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Brady-Hughes-Beasley Archives donates historical photograph
The Brady-Hughes-Beasley Archives at Magness Library has donated a framed, fully restored, archival photograph of The Medical Clinic when it was only one story. The photograph will be hung in the recently restored building. Pictured, from left, are Brad Walker, Pat Bigbee, Carol Caldwell, Rachel Killebrew, Mary Mason, Pastor Harry Green, Fran Dunlap, and Ray Goode.

Remember when The Medical Clinic on Main Street was only one story?
Most people would not, because the building was constructed in late 1938 and the second story was added seven months after completion which makes the window of time brief.
Individuals sorting through the Archive discovered a negative within the Brady-Hughes-Beasley Archives of the building within that timeframe.
According to Magness Library director Brad Walker, the print was made from the restored original Hughes Studio negative and framed. 
“The Archives wanted to honor the recent restoration of this historic building by sharing this unique photograph from the past with them,” said Walker.
It is believed the picture was taken by either Anthia Brady Hughes, who founded Hughes Studio in the late 1890’s, or her daughter Miss Willie Hughes.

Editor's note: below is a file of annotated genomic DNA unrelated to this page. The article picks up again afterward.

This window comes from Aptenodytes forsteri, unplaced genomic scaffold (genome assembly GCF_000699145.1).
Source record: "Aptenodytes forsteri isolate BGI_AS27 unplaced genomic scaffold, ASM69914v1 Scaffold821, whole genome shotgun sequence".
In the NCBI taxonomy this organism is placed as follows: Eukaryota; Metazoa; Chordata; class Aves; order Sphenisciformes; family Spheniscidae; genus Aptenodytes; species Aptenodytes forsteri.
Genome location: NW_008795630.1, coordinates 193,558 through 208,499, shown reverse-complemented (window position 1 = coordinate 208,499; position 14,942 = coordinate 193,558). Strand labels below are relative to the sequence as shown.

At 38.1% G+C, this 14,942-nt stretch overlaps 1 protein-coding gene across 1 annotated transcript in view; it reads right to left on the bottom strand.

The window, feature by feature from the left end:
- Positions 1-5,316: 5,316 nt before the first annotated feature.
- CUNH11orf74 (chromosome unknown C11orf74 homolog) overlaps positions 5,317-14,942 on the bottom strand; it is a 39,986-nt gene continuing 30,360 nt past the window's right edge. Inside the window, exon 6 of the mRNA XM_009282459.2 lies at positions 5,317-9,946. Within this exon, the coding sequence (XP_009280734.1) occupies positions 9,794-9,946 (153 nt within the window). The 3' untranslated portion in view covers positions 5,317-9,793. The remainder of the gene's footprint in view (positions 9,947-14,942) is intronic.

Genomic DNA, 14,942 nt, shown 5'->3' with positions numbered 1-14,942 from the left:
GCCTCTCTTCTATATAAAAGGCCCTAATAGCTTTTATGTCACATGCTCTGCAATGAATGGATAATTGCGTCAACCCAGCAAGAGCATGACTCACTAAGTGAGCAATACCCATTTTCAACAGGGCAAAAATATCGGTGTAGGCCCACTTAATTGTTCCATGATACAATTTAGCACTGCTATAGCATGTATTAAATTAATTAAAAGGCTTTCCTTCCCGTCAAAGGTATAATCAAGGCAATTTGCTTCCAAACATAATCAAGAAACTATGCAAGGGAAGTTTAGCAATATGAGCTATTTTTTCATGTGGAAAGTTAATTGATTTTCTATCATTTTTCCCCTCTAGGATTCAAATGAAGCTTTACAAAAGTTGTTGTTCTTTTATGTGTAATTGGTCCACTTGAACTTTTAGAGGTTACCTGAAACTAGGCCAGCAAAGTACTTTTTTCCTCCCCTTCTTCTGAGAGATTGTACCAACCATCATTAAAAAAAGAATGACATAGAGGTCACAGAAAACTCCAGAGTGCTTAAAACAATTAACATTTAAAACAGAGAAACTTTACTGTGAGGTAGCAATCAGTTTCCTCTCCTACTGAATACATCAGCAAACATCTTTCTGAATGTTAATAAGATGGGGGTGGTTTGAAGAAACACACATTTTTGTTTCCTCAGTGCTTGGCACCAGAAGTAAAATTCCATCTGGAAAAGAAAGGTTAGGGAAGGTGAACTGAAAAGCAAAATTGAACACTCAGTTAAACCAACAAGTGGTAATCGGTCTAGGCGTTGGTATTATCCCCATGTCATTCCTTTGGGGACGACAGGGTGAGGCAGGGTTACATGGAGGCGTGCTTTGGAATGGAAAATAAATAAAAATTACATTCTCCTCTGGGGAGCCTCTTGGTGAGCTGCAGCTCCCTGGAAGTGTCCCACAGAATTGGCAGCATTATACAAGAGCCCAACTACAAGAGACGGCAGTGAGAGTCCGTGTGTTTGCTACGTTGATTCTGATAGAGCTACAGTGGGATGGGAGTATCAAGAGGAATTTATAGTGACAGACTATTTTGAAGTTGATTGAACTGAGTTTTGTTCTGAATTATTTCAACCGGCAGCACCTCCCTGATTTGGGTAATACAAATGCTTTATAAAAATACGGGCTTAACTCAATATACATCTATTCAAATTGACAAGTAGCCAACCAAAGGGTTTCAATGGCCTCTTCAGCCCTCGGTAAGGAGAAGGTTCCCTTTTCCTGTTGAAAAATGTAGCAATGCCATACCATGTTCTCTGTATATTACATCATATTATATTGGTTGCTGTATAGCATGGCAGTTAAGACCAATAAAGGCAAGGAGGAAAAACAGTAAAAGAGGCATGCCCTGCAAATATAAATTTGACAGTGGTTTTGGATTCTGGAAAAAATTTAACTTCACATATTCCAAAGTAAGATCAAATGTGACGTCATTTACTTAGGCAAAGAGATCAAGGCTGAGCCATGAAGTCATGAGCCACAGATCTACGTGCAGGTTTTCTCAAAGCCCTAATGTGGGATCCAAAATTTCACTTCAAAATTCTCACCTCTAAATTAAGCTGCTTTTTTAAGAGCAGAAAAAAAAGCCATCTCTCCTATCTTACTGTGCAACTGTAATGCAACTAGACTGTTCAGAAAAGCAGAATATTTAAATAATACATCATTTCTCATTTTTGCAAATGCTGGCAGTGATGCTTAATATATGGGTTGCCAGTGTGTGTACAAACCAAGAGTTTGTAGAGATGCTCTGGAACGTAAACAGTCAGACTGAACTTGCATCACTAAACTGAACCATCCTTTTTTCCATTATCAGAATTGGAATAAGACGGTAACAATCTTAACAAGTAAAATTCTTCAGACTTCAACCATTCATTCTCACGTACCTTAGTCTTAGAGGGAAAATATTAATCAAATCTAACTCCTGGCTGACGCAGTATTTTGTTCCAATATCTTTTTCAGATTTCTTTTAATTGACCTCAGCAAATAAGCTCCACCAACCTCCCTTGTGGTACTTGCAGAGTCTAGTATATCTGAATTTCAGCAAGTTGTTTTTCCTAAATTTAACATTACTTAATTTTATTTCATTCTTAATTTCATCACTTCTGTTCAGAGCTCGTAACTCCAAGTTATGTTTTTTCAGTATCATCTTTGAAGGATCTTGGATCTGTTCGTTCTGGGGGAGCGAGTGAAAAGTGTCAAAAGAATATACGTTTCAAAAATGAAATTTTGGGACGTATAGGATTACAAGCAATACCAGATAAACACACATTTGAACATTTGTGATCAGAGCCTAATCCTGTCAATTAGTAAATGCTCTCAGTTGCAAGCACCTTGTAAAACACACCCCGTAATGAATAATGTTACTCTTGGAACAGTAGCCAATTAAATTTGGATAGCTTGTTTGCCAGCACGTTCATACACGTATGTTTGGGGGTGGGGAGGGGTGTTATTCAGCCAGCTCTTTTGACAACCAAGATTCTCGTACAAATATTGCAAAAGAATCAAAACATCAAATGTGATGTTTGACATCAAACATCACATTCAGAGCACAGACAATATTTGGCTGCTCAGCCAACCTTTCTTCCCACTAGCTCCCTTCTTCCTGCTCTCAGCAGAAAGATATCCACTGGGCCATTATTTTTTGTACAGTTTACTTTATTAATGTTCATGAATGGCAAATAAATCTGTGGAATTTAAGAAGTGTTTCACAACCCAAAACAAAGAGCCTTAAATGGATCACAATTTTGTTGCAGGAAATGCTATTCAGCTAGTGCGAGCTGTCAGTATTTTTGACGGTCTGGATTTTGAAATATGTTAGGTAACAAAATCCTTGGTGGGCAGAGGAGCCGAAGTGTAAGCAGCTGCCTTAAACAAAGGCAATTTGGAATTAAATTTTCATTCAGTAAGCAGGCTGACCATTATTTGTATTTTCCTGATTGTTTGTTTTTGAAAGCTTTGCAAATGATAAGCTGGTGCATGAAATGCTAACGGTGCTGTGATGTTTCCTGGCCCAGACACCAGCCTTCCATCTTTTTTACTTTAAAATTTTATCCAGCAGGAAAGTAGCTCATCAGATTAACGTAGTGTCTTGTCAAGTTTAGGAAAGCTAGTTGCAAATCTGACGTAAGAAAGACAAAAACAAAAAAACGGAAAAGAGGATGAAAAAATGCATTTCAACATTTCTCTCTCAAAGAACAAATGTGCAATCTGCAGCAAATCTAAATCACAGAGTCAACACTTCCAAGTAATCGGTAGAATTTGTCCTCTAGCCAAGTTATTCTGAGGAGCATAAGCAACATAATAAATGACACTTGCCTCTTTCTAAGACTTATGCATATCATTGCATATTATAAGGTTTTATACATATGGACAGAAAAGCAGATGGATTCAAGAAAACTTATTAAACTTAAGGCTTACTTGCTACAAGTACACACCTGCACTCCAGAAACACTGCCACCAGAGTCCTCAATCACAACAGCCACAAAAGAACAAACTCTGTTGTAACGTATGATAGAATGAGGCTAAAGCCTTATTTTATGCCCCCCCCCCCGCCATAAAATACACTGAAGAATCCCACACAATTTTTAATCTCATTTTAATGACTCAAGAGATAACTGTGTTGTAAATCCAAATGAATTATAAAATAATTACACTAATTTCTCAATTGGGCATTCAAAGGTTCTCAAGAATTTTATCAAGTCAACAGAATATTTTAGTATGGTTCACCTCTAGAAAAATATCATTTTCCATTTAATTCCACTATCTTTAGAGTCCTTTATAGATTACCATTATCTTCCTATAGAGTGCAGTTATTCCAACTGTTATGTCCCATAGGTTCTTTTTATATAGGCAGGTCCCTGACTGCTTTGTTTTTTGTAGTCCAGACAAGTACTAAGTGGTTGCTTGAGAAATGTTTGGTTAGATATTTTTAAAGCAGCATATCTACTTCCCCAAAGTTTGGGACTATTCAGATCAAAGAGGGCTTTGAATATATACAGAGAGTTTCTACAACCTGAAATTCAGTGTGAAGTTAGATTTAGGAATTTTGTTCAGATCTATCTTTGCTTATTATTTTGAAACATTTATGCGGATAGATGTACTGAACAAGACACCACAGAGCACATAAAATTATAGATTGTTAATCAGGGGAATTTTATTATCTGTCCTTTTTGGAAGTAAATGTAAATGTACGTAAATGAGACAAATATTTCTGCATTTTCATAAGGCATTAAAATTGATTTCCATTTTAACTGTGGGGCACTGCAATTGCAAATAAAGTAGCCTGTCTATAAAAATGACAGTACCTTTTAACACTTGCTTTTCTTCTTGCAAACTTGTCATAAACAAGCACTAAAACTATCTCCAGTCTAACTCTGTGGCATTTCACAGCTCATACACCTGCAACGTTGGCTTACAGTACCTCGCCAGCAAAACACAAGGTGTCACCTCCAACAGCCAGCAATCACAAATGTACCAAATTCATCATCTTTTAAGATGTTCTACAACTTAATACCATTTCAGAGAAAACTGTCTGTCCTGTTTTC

When the picture was discovered, Walker sought the help of Dr. Norman Rone to explain why the building was missing its second story.
“Originally the building was a single story,” said Rone. “It was constructed so a second story could be added later if the clinic was a success. I’ve never seen a picture of it when it was one story.”
The photograph is believed to have been taken soon after the construction was complete in 1937, because the front lawn is still dirt in the photograph and the shrubs are very small.
Volunteer Archivist Carol Caldwell has been organizing the more than 70,000 images in the Archives and the effort is a monumental task.
“The images cover more than 100 years of the area’s history,” she said. “Each picture gives a glimpse into everyday life in McMinnville and Warren County. Many of the pictures are like “The Medical Clinic” revealing little known and forgotten parts of the areas’ history.”
As the cataloguing of the vast Archive continues and pictures are discovered, the Archives is planning on offering many restored prints for sale. All the prints are made from fully restored original negatives and printed on archival paper.
Anyone interested in purchasing prints can call Magness Library at 473-2428. All the proceeds from print sales go directly to fund the work of cataloguing, restoring and preserving the Archives.